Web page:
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Retire On The Iraqi Dinar And Vietnamese Dong – Forbes

I often get calls asking about the Iraqi dinar. Initially, I just dismissed the questions and put-off the requests, informing clients and other investors that we don’t employ or recommend currency-based strategies. At the time, this was the result of only superficial research. However, after a recent question about another foreign currency, the Vietnamese dong, I felt it was time to truly dig into what’s going on and write the definitive article on where these currency strategies fit into both retirement and overall investment portfolios.
In my opinion, they don’t fit anywhere! Let me reiterate that; the Iraqi dinar and the Vietnamese dong do not fit into a retirement portfolio in any way, shape, or form. Both monetary units are often referred to as “scam” currencies for good reason. Countless warnings and blood soaked war stories are prevalent online, but to my surprise investors continue to fall for it, throwing good money at a very bad idea.

A street money exchange (RAMZI HAIDAR/AFP/Getty Images)

As it turns out, the scams success is based on a powerful combination of greed, apparent inside information, and the ability to see, feel, and touch the currency. In fact, the most compelling part of situation is that both the Iraqi and Vietnamese currencies are legitimate and tangible. Investors can not only hold them, but also show their spouse, friends and even fold them up and put them in their wallets. Furthermore, they are part of a regulated industry and available for purchase at a few major US Banks. All factors that seem to make investing in either of them a very credible and enticing opportunity to outsmart Wall Street, best fellow investors, and get rich quick by uncovering secrets the government doesn’t want us to know.
Yet, as you already know, if it sounds too good to be true…investors should run like heck. I reached out to several currency exerts to help me explain the ins and outs of this ridiculous business in an effort to help retirees and other investors avoid falling victim to this and similar currency scams going forward.
Reid Kirchenbauer of InvestAsian.com says, “The dinar and dong, along with many other thinly traded currencies, are hard to get at a fair price in the United States.” One US bank Kirchenbauer called was offering one million Vietnamese dong for $56.90, which works out to 17,574 VND per dollar. However, he found the exchange rate much higher at Vietnam’s Agribank. It will sell 21,420 dong per U.S. dollar (not including ordinary fees). Right off the bat, then, there’s a discrepancy representing a more than a 20% decrease in value.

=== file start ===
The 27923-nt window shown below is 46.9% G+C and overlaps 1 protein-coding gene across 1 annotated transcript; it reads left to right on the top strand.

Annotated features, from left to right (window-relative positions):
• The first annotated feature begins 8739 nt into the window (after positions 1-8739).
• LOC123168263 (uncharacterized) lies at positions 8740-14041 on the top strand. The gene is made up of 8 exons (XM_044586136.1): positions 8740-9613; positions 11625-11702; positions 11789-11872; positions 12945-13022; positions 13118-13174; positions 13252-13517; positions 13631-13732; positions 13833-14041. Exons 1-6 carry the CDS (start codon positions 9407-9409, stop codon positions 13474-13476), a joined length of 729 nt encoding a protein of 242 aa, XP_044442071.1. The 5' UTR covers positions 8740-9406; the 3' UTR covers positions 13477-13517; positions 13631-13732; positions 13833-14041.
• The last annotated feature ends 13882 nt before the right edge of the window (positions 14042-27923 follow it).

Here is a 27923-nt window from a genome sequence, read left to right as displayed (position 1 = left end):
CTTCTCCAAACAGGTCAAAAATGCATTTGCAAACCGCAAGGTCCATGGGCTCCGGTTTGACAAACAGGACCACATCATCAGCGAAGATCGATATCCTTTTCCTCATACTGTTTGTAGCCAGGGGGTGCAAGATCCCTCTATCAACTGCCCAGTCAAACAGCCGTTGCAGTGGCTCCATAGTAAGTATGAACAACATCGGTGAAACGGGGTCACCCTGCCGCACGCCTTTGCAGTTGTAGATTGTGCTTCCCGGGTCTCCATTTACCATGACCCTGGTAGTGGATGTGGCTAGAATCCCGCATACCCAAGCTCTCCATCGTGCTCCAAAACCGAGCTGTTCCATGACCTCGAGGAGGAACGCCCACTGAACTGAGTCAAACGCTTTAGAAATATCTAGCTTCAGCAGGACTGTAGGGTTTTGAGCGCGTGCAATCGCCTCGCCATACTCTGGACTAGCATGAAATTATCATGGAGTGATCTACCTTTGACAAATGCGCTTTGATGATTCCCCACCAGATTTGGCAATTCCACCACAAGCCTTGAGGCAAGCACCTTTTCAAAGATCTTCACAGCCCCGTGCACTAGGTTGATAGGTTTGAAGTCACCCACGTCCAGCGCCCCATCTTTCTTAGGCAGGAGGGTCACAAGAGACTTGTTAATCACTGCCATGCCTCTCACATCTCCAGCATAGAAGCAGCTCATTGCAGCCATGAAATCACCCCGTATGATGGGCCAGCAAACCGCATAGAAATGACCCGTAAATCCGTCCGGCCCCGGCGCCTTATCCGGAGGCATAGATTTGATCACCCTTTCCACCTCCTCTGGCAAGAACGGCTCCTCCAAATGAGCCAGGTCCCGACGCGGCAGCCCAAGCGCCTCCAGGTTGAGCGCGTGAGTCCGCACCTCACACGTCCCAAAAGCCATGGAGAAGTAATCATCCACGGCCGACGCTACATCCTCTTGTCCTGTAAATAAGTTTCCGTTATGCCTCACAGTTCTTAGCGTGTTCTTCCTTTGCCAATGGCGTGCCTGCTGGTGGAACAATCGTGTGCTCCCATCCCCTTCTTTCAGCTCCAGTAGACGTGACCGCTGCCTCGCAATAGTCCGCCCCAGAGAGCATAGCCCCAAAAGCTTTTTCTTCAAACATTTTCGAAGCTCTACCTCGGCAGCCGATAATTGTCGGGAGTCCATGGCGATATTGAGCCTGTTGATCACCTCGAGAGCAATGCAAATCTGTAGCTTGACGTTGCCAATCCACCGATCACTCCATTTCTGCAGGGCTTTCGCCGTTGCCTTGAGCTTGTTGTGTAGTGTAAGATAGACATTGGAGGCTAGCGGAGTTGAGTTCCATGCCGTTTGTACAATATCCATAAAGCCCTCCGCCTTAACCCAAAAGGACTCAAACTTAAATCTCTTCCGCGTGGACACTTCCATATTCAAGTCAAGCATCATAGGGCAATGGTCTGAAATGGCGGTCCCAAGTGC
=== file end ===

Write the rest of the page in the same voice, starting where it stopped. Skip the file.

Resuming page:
Kirchenbauer goes on to say, “It’s difficult for most people to receive the actual value that these currencies trade at. If banks in the US choose to trade them, they make the spreads very wide so that they can make a large enough profit to justify the potential holding period.”
Scott Smith, Senior Market Analyst for Cambridge Global Payments highlighted another reality facing investors in these currencies. “The biggest challenge to recouping your initial investment is finding someone to buy those currencies back. It’s like shopping for a house cat, but buying a tiger instead, and then finding out you are allergic to cats. It might be easy to find someone to buy your house cat, but finding a suitable home for a tiger would be much more difficult.”
Realizing that these currencies are illiquid, thinly traded and much easier to buy than sell is just the first step in debunking them as viable investment options. The appeal to most unknowing investors is the expectation that these currencies will be revalued on a dollar-for-dollar basis with the US dollar. As you can imagine, that would make those holding either currency instant millionaires overnight. This is where greed enters the scam and investors compound their losses. They don’t just shell out $50-$60 for a cool million. They’re usually lured into buying tens of millions in foreign currency in hopes of spectacular wealth, only to be left holding money that isn’t worth the paper it’s printed on.
According to Mark Whitmore, founder and portfolio manager of Whitmore Capital, LP – a hedge fund that invests exclusively in currencies – “the likelihood of either currency ever trading on a par value to the US dollar is preposterous.” He says that dinar advocates often note that Kuwait’s currency appreciated hundreds of percent after Iraq left the country following its failed invasion. What Whitmore drives home, though, that it’s an apples to oranges comparison. “The official exchange rate between the Kuwaiti dinar and the US dollar never fluctuated even 10%,” he said. “The unofficial black market exchanges were trading Kuwait dinar at huge discounts to individuals who panicked thinking that Kuwait could be annexed by Iraq and Kuwait’s currency might be abolished.” As it turned out, there was no revaluation and, thus, no basis for the kind of “relief rally” that would-be sellers suggest will eventually happen.